Trinity scientists uncover potential cancer breakthrough

Researchers have found a new class of compound that could potentially be used to target cancer cells with greater precision

Trinity scientists uncover potential cancer breakthrough

Cervical cancer cells showing green fluorescence from enzyme-activated compound. Image: Trinity Biomedical Sciences Institute

Scientists at Trinity College have uncovered a new class of enzyme that could potentially be used to significantly improve cancer treatments.

Many current cancer therapies are unable to specifically target cancerous cells.

As a result doctors can only administer limited doses - and patients are often left with severe and debilitating side-effects.

Researchers at the Trinity Biomedical Sciences Institute have now uncovered a new class of compounds - glyconaphthalimides - that can be used to target cancer cells with greater precision than current options allow.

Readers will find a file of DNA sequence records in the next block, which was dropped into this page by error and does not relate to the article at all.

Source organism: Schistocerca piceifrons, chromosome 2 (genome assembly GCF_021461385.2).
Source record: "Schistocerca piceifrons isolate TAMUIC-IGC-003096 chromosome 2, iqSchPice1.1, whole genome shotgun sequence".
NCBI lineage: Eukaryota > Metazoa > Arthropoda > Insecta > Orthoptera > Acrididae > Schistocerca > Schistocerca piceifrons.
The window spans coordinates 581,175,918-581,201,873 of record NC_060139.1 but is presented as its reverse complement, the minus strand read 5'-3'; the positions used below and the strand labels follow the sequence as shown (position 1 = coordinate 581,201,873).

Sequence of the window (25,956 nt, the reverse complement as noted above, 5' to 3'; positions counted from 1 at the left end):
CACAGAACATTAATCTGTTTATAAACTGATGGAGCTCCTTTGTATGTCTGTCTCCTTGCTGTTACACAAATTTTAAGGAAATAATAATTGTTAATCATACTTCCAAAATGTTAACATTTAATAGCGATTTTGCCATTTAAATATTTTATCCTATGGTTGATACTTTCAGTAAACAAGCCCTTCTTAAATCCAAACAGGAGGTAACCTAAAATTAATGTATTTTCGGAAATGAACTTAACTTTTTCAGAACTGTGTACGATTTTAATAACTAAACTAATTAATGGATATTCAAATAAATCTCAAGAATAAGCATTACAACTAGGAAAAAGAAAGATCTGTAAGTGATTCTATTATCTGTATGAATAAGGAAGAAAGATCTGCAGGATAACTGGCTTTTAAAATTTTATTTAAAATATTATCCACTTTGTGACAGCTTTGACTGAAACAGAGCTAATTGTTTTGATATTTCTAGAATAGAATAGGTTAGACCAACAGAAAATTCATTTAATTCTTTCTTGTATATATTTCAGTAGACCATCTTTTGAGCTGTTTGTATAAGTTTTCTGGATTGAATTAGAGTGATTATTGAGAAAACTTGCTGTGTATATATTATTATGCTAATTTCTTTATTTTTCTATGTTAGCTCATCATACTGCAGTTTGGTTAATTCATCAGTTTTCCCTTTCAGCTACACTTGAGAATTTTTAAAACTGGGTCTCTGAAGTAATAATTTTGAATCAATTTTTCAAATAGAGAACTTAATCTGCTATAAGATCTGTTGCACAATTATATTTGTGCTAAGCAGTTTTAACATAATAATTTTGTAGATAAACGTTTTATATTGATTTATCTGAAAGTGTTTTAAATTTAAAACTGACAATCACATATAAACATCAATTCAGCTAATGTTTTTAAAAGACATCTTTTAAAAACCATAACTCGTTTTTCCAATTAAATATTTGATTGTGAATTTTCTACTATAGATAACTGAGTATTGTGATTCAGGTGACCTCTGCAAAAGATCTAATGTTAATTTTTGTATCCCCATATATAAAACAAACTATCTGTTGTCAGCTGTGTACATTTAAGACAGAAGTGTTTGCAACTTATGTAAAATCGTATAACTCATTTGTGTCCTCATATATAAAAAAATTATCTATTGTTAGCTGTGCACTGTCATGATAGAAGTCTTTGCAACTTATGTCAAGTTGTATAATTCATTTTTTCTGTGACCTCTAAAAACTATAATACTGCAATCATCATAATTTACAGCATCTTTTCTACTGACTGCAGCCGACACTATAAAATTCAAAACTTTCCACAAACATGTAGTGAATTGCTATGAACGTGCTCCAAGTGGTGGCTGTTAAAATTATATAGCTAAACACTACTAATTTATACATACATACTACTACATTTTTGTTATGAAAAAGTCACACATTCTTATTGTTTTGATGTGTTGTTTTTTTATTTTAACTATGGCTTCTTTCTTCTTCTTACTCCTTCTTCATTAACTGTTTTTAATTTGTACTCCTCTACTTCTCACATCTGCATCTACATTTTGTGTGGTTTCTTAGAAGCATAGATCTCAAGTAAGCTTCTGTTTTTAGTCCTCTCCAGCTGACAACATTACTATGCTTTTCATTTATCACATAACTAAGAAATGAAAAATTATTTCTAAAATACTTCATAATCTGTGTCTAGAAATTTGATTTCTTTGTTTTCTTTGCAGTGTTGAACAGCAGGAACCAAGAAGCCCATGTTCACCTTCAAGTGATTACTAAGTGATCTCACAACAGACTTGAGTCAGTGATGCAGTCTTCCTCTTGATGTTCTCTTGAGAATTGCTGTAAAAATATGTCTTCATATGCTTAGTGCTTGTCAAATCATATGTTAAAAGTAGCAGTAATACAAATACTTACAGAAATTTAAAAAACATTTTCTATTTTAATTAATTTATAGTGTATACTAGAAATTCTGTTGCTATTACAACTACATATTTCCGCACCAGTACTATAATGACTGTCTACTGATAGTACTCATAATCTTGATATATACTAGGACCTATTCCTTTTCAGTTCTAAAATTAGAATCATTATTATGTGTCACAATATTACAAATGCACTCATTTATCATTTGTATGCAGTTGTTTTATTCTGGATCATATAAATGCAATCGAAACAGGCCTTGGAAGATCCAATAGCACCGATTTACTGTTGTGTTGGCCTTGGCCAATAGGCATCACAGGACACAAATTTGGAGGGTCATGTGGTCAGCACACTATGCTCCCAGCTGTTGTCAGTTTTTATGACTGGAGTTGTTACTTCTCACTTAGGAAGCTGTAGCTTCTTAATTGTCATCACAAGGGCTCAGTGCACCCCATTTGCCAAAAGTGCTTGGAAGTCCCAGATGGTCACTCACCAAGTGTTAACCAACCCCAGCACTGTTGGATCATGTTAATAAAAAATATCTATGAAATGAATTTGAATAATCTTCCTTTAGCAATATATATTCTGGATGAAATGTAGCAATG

The scientists claim the finding could result in the development of improved targeted cancer therapies - with significantly reduced side-effects for patients.  

In addition to killing cancerous cells, the technology may also be used to image them - potentially leading to improvements in diagnosis.

Eoin Scanlon, associate professor in chemistry at Trinity - who led the research group - said the discovery is “really exciting.”

He said certain cancer therapies are limited due to the toxicity of the compounds used.

“Our compounds are completely inactive until they are released by the enzymes that are naturally overexpressed at the tumour site,” he said. “The active compound is then rapidly taken up by cancer cells.”

“Our next steps will be to apply this technology to release specific anti-cancer drugs and to test it against a range of different cancer types.”

The research was funded by Science Foundation Ireland.